Daily Devotional – The Beatitudes by Thomas Watson Part VII

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January 9, 2020 by directorfsm

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Image Depicting Jesus’ Sermon on the Mount

The Beatitudes

by Thomas Watson, 1660

An Exposition of Matthew 5:1-12 

Blessed are the poor in spirit, for theirs is the kingdom of heaven.”
“Blessed are those who mourn, for they shall be comforted.”
“Blessed are the meek, for they shall inherit the earth.”
“Blessed are those who hunger and thirst for righteousness, for they shall be satisfied.”
“Blessed are the merciful, for they shall receive mercy.”
“Blessed are the pure in heart, for they shall see God.”
“Blessed are the peacemakers, for they shall be called sons of God.”
“Blessed are those who are persecuted, for theirs is the kingdom of heaven

Poverty of Spirit (Continued)

But how shall we know that this glorious kingdom shall be settled upon us at death?

1. God has set up his kingdom of grace within each of his children. ‘The kingdom of God is within you’ (Luke 17:21). By the kingdom of God here—is meant the kingdom of grace in the heart. Grace may be compared to a kingdom. It sways the scepter; it gives out laws. There is the law of love. Grace beats down the devil’s garrisons. It brings the heart into a sweet subjection to Christ. Is this kingdom of grace set up in your heart? Do you rule over your sins? Can you bind those kings in chains? (Psalm 149:8). Are you a king over your pride, passion and unbelief? Is the kingdom of God within you? While others aspire after earthly greatness—do you labor for a kingdom within you? Certainly if the kingdom of grace is in your heart, you shall have the kingdom of glory. If God’s kingdom of grace enters into you, you shall enter into his kingdom of glory. But let not that man ever think to reign in glory—who now lives a slave to his lusts!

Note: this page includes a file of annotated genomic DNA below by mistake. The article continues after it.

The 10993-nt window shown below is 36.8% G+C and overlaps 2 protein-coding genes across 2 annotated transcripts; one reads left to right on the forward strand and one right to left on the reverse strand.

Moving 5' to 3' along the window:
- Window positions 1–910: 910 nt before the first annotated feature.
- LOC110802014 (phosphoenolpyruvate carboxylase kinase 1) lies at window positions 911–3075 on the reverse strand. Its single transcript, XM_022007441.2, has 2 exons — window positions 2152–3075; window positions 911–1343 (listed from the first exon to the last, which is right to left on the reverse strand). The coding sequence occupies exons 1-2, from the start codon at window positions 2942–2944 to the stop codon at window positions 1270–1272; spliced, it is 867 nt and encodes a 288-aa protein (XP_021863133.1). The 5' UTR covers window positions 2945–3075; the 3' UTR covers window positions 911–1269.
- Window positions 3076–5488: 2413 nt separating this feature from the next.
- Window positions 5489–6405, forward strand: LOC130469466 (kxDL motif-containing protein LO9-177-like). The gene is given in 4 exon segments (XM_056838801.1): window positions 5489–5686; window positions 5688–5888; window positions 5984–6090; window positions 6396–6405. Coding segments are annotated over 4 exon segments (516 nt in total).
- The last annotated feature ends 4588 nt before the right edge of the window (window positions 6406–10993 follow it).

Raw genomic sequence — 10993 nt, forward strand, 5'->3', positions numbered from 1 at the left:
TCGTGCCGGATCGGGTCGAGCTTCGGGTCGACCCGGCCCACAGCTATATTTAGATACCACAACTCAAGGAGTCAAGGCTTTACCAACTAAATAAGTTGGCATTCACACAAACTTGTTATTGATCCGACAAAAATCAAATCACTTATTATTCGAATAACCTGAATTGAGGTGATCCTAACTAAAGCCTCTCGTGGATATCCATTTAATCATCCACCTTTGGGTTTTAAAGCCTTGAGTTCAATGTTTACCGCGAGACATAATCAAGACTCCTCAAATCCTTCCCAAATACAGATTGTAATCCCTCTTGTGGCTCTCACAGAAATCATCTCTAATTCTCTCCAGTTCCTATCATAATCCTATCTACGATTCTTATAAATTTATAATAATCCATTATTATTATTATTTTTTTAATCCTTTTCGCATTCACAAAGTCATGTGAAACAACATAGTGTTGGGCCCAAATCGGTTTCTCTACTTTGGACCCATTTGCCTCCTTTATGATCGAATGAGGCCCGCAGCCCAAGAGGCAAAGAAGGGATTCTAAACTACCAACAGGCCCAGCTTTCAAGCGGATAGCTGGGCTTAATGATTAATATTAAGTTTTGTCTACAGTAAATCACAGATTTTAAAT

2. If you are a believer—you will go to this blessed kingdom. ‘Rich in faith, heirs of the kingdom’ (James 2:5). Faith is a heroic act of the soul. It makes a holy adventure on God, by a promise. Faith is the crowning grace. Faith puts us into Christ, and our title to the crown comes in by Christ. By faith we are born of God, and so we become children of the royal blood. By faith our hearts are purified (Acts 15:9, 10), and we are made fit for a kingdom; ‘rich in faith, heirs of the kingdom’. Faith paves a highway to heaven. Believers die heirs to the crown.

3. He who has a noble, kingly spirit—shall go to the heavenly kingdom. ‘Set your affection on things above, not on things on the earth.’ (Colossians 3:2). He who has a heavenly spirit—shall go to the heavenly kingdom. Do you live above the world? The eagle does not catch flies—she soars aloft in the air. Do you pant after glory and immortality? Do you abhor that which is sordid and carnal? Can you trample upon all sublunary things? Is heaven in your eye—and Christ in your heart—and the world under your feet? He who has such a kingly spirit, who looks no lower than a crown—’he shall dwell on high’, and have his throne mounted far above all heavens! The exhortation has a double aspect.

1. The exhortation looks toward the WICKED. Is there a kingdom to be had, a kingdom so enameled and bespangled with glory? Oh then, do not by your folly make yourselves incapable of this glorious blessing! Do not for the satisfying of a base lust, forfeit a kingdom. Do not drink away a kingdom. Do not for the lap of pleasure—lose the crown of life! If men, before they committed a sin, would but sit down and rationally consider whether the present gain and sweetness in sin, would countervail the loss of the heavenly kingdom—it would put them into a cold sweat, and give some check to their unbridled lusts. Jacob took Esau by the heel. Look not upon the smiling face of sin—but ‘take it by the heel’. Look at the end of it. It will deprive you of a kingdom, and can anything make amends for that loss? O, is it not madness, for the unfruitful works of darkness (Ephesians 5:11), to lose a kingdom? How will the devil at the last day reproach and laugh at men, that they should be so stupidly sottish for a rattle—to forgo a crown! They are like those Indians who for glass beads, will part with their gold. Surely it will much contribute to the vexation of the damned—to think how foolishly they missed of a kingdom.